Nicholas Montemarano’s debut collection of short stories, If the Sky Falls, startles with its highly stylistic prose, intense themes, and realistic narratives. The stories, some of them linked, as in “Shift” and “The Usual Human Disabilities” — both featuring a pill-popping, very human caregiver and the two people affected by varying degrees of cerebral palsy for whom he “wipes [their] ass[es] and cook[s] [their] breakfast[s]” for eight dollars an hour — posess the direct dialogue of Raymond Carver, but with much more complex narratives. Montemarano is a master at capturing human fears, both chronic and accute, as well as human response and reaction to these fears. These characters are memorable and original, sometimes unsettling and even disturbing — yet as real as a neighbor.

His stories are a paradox in that they are at once gritty and beautiful. Some of the stories in this remarkable debut collection contain shocking material, usually in the form of violence but also in the kind of psychology that is fueled by familial spite and the feeling of underappreciation. However, the violence, as in the story “The November 15,” chronicling the torture of randomly collected men who are turned into martyrs by their community in a tale reminiscent of the aftermath of September 11th, never seems used for shock value.

Montemarano’s prose is tight but never too sparse. Every word seems chosen carefully and has a purpose. Every story seems the perfect length — the reader never wishes one were longer because each ending both tremendously satisfies and stuns.

His darkly accessible stories, often peopled by nameless chracters, brilliantly depict the inner workings of their quiet but urgent desperation. The simple hopes and sufferings of outwardly uncomplicated people who often have highly neurotic imaginations are brought to life through Montemarano’s authentic, effortless prose. Through his tightly-written, captivating narratives the reader is able to sense the immediate real danger and psychological terror, as well as a never-ending supply of anxiety that Montemarano’s characters experience. At the close of each story the reader is left reeling in quiet astonishment.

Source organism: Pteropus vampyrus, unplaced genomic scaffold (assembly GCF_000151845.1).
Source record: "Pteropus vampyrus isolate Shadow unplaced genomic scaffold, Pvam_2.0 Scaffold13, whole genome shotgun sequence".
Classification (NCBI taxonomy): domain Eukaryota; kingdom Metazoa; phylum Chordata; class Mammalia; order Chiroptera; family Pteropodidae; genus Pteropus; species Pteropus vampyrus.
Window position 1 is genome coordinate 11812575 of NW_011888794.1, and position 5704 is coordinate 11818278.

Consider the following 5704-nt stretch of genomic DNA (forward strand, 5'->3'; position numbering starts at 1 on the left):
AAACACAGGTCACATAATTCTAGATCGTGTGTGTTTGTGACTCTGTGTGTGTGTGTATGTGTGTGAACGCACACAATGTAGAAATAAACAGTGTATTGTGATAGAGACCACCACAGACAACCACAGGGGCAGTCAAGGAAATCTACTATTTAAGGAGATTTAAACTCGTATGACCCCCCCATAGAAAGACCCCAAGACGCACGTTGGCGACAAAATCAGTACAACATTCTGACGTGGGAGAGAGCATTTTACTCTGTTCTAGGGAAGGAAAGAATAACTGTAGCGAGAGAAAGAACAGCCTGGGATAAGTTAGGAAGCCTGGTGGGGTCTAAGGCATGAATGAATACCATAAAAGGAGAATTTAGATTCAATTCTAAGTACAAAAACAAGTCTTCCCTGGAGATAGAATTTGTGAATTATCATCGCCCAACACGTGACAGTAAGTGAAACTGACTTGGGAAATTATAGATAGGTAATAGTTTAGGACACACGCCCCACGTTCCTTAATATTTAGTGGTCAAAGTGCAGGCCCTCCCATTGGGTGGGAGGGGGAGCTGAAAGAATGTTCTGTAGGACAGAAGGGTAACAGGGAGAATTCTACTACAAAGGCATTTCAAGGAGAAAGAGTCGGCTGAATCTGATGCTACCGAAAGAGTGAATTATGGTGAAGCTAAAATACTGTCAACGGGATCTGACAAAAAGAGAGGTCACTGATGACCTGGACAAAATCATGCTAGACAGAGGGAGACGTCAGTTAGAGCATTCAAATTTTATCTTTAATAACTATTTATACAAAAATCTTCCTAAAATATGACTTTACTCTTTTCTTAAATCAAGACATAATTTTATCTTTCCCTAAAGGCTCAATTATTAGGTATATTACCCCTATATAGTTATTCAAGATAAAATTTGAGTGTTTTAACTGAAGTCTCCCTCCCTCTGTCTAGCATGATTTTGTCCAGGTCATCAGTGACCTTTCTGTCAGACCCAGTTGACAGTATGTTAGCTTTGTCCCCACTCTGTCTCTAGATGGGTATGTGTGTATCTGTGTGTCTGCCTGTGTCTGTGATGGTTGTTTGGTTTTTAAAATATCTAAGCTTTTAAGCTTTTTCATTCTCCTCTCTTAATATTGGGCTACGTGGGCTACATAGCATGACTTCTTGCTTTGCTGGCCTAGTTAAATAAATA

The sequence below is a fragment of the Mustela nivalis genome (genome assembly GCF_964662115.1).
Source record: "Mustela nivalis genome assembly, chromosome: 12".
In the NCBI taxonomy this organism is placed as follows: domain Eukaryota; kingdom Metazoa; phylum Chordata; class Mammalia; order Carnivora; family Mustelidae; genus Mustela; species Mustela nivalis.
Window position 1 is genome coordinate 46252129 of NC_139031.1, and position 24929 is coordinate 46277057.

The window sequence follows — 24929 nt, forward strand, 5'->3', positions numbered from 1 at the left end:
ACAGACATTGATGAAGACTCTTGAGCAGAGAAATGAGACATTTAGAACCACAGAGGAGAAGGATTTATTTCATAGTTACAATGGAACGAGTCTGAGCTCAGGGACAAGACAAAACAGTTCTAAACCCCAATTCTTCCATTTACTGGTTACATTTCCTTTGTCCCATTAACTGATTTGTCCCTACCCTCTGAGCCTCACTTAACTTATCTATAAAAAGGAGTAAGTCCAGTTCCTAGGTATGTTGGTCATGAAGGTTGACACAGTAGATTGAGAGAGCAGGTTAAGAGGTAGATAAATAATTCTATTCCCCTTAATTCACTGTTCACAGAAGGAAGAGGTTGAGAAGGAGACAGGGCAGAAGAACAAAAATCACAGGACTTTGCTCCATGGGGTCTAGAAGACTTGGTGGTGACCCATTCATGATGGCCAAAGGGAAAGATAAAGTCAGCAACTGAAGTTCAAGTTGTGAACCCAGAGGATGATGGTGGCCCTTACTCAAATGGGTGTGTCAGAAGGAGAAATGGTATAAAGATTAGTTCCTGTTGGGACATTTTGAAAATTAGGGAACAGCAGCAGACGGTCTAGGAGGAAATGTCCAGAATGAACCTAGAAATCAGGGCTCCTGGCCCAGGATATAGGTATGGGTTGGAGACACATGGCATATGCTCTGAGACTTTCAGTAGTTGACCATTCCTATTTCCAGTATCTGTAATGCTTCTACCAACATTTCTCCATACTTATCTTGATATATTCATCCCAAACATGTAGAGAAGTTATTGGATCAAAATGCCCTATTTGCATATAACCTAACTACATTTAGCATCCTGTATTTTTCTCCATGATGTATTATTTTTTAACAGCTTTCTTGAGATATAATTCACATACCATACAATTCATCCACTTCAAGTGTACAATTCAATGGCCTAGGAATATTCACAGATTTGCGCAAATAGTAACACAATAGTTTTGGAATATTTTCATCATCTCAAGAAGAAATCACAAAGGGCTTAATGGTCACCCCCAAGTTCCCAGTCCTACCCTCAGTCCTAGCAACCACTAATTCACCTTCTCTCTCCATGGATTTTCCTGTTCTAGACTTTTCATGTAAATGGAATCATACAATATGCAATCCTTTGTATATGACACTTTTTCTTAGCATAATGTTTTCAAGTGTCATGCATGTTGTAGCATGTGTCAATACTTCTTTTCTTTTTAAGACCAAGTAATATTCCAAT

Nicholas Montemarano writes with dead-on precision, clarity, elegance, and probing insight. He is a highly original new talent who should become a familiar name on the literary landscape in years to come.
TAR
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The St. Lawrence Book Award for a first collection of short stories or poems
The St. Lawrence Book Award for a first collection of short stories or poems
The St. Lawrence Book Award for a first collection of short stories or poemsThe St. Lawrence Book Award for a first collection of short stories or poemsThe St. Lawrence Book Award for a first collection of short stories or poems
The St. Lawrence Book Award for a first collection of short stories or poems
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IF THE SKY FALLS
by Nicholas Montemarano

Louisiana State University Press $16.95


Reviewed by Colleen Ryor